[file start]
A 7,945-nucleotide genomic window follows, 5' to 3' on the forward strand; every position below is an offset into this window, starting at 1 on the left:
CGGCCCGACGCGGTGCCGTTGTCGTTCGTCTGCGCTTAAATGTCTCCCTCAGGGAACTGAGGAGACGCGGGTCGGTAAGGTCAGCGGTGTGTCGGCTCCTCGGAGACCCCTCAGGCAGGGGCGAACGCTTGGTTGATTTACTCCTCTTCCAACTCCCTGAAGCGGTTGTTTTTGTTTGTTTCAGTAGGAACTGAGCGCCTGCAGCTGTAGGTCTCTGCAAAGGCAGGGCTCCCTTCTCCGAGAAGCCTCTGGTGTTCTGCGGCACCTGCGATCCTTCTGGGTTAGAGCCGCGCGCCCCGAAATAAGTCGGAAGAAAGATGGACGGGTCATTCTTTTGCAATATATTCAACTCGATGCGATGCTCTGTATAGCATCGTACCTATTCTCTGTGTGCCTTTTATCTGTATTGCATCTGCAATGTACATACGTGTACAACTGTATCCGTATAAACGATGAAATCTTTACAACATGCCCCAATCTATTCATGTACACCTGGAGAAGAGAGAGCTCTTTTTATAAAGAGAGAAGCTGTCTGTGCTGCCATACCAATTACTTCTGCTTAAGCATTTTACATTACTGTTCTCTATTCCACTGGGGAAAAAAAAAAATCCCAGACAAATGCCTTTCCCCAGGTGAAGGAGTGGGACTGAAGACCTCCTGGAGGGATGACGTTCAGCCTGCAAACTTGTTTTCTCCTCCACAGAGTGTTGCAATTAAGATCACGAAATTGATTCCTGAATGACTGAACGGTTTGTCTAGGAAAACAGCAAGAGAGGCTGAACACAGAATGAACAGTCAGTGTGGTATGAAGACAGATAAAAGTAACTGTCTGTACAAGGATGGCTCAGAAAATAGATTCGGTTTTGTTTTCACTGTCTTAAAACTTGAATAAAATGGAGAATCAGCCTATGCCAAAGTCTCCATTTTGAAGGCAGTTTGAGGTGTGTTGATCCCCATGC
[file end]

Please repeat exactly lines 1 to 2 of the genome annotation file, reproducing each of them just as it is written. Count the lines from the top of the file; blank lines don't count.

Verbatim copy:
A 7,945-nucleotide genomic window follows, 5' to 3' on the forward strand; every position below is an offset into this window, starting at 1 on the left:
CGGCCCGACGCGGTGCCGTTGTCGTTCGTCTGCGCTTAAATGTCTCCCTCAGGGAACTGAGGAGACGCGGGTCGGTAAGGTCAGCGGTGTGTCGGCTCCTCGGAGACCCCTCAGGCAGGGGCGAACGCTTGGTTGATTTACTCCTCTTCCAACTCCCTGAAGCGGTTGTTTTTGTTTGTTTCAGTAGGAACTGAGCGCCTGCAGCTGTAGGTCTCTGCAAAGGCAGGGCTCCCTTCTCCGAGAAGCCTCTGGTGTTCTGCGGCACCTGCGATCCTTCTGGGTTAGAGCCGCGCGCCCCGAAATAAGTCGGAAGAAAGATGGACGGGTCATTCTTTTGCAATATATTCAACTCGATGCGATGCTCTGTATAGCATCGTACCTATTCTCTGTGTGCCTTTTATCTGTATTGCATCTGCAATGTACATACGTGTACAACTGTATCCGTATAAACGATGAAATCTTTACAACATGCCCCAATCTATTCATGTACACCTGGAGAAGAGAGAGCTCTTTTTATAAAGAGAGAAGCTGTCTGTGCTGCCATACCAATTACTTCTGCTTAAGCATTTTACATTACTGTTCTCTATTCCACTGGGGAAAAAAAAAAATCCCAGACAAATGCCTTTCCCCAGGTGAAGGAGTGGGACTGAAGACCTCCTGGAGGGATGACGTTCAGCCTGCAAACTTGTTTTCTCCTCCACAGAGTGTTGCAATTAAGATCACGAAATTGATTCCTGAATGACTGAACGGTTTGTCTAGGAAAACAGCAAGAGAGGCTGAACACAGAATGAACAGTCAGTGTGGTATGAAGACAGATAAAAGTAACTGTCTGTACAAGGATGGCTCAGAAAATAGATTCGGTTTTGTTTTCACTGTCTTAAAACTTGAATAAAATGGAGAATCAGCCTATGCCAAAGTCTCCATTTTGAAGGCAGTTTGAGGTGTGTTGATCCCCATGC